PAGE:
- FDA commissioner Robert Califf and Jeffrey Shuren, Director of the FDA's for Devices and Radiological Health wrote in a JAMA viewpoint released Monday that medical devices need to be more effectively tracked from clinical trials through to the marketplace.
- The report and call for an updated National Evaluation System for Health Technology (NEST) comes after the FDA had been criticized for allegedly not properly vetting medical devices that would prove to be problematic or even deadly, reports Modern Healthcare.
- Both Shuren and Califf call for strategies that incorporate clincal based data sources and EHRs in monitoring of health devices to help eliminate potential harms, reports the Regulatory Assistance Project.
In 2012, the FDA first took steps to develop a NEST, in an effort to quickly and effectively identify devices with potential harm. The viewpoint follows a report from the Government Accountability Office last year that nearly 90% of the FDA's postmarket surveillance studies over the past seven years were inactive, reports the Regulatory Assistance Project.
In the viewpoint, both Shuren and Califf suggest balancing rigorous premarket trials and postmarket evaluation, in order to encourage device development without sacrificing effective risk assessment. They propose that developing a federated virtual system for evidence, which incorporates data registries and EHRs, will enhance NEST's current structure. They also recommend that NEST be operated by independent coordinating center.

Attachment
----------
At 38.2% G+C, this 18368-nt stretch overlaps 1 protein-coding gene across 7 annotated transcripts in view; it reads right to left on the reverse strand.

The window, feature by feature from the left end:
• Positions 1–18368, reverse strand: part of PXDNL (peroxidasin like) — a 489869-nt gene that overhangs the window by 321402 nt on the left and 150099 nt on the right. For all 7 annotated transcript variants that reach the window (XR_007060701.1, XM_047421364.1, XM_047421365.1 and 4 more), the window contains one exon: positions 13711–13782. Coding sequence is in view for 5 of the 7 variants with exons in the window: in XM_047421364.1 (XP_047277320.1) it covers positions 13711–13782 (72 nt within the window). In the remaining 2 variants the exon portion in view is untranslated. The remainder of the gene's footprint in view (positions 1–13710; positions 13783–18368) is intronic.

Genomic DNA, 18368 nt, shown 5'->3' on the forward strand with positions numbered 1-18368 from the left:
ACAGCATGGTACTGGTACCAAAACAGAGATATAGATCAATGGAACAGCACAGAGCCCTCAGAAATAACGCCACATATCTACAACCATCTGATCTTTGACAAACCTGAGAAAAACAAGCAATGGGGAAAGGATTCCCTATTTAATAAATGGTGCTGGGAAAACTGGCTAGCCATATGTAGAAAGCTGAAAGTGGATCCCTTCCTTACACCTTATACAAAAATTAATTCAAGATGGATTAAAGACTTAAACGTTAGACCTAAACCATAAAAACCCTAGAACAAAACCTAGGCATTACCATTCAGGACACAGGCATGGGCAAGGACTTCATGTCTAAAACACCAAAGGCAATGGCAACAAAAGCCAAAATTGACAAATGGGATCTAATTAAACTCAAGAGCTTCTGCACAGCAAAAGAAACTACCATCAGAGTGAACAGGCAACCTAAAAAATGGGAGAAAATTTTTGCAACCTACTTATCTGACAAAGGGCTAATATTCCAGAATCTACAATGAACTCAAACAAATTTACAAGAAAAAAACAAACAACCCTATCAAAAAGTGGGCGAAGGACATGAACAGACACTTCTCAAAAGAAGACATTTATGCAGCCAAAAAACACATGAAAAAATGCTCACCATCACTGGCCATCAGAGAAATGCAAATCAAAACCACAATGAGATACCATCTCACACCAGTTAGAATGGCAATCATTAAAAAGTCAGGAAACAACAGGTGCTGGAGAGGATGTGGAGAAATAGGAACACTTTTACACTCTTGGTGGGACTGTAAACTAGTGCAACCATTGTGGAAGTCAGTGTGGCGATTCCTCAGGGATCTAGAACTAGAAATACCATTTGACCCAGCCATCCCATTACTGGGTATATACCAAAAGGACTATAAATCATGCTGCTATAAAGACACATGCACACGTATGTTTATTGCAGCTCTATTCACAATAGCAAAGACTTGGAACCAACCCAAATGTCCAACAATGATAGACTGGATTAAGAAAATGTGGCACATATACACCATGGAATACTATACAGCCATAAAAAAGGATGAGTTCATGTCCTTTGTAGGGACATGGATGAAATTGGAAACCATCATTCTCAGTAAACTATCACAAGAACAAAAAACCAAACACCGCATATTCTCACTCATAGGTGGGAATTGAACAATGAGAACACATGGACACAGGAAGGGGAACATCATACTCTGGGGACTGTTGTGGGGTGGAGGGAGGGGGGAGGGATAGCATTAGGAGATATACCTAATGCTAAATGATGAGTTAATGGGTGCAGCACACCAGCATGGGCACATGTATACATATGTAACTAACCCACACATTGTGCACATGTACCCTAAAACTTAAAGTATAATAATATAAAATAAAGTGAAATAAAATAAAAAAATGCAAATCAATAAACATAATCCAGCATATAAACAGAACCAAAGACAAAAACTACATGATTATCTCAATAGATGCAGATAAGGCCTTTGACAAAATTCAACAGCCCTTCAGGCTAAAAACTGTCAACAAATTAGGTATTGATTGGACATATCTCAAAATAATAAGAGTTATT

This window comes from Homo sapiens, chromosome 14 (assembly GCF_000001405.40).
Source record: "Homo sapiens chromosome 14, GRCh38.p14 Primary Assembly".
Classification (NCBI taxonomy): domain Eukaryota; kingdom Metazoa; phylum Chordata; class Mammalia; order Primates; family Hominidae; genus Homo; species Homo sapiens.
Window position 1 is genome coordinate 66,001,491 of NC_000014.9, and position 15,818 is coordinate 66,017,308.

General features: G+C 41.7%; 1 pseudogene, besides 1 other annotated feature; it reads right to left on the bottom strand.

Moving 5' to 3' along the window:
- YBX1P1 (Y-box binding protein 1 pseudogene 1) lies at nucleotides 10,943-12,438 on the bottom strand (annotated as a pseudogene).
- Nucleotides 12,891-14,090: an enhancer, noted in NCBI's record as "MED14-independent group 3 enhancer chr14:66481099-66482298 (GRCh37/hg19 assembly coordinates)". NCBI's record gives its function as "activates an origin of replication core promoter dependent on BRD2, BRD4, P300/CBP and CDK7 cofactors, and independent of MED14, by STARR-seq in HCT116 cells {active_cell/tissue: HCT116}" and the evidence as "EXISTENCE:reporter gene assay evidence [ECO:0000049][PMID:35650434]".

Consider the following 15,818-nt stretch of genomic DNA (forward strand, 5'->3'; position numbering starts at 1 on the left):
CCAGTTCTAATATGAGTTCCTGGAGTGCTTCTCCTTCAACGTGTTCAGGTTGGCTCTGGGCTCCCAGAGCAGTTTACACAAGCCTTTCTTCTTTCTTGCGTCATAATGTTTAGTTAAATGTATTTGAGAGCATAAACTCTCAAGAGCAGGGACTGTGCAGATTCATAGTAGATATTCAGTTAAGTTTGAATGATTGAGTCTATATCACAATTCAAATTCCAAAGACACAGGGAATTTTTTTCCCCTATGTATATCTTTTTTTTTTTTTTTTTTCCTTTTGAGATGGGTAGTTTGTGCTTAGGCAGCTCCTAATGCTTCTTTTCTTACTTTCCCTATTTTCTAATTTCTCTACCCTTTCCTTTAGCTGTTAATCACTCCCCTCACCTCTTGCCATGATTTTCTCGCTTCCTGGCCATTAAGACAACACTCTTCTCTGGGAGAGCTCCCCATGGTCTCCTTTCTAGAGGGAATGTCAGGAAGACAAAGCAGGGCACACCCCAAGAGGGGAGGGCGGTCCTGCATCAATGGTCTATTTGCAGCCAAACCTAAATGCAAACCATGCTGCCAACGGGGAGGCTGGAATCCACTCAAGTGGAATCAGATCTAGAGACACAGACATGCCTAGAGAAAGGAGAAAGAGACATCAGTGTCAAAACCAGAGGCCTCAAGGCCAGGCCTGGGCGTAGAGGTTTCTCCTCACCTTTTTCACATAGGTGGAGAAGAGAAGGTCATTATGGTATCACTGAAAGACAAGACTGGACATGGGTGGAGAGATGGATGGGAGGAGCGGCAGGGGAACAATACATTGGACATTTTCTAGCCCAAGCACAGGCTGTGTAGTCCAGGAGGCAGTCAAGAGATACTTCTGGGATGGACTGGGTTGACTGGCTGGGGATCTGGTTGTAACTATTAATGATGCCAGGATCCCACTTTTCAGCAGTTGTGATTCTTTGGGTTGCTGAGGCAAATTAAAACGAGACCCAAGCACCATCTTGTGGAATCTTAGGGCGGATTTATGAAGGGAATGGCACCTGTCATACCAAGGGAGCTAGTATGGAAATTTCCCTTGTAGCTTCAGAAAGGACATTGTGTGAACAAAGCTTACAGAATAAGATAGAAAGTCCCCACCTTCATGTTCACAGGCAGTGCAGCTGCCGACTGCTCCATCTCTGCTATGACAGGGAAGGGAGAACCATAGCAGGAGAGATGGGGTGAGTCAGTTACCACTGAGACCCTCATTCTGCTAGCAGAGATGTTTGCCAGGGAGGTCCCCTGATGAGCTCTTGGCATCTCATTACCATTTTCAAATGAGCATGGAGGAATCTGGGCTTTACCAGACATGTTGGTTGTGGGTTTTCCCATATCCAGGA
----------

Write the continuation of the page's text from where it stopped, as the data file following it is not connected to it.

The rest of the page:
"Essentially, NEST should be of, by, and for the medical device ecosystem and configured to provide maximal value to stakeholders, including the critical data needed by the FDA to make decisions that currently must be made with less comprehensive information," says the report.
The two authors hope that a more effective evaluation system will allow the FDA to better focus its efforts development and to quickly detect issues with medical technologies when they arise. The authors state that a reformed infrastructure for data collection is necessary.
"Ultimately, these changes could contribute to a much more efficient system that rewards innovation that leads to better health outcomes, creating powerful incentives for continuous improvement and accelerating access to technologies that patients and physicians can use with the assurance of safety, efficacy, and a well-characterized balance of benefit and risk,” they concluded.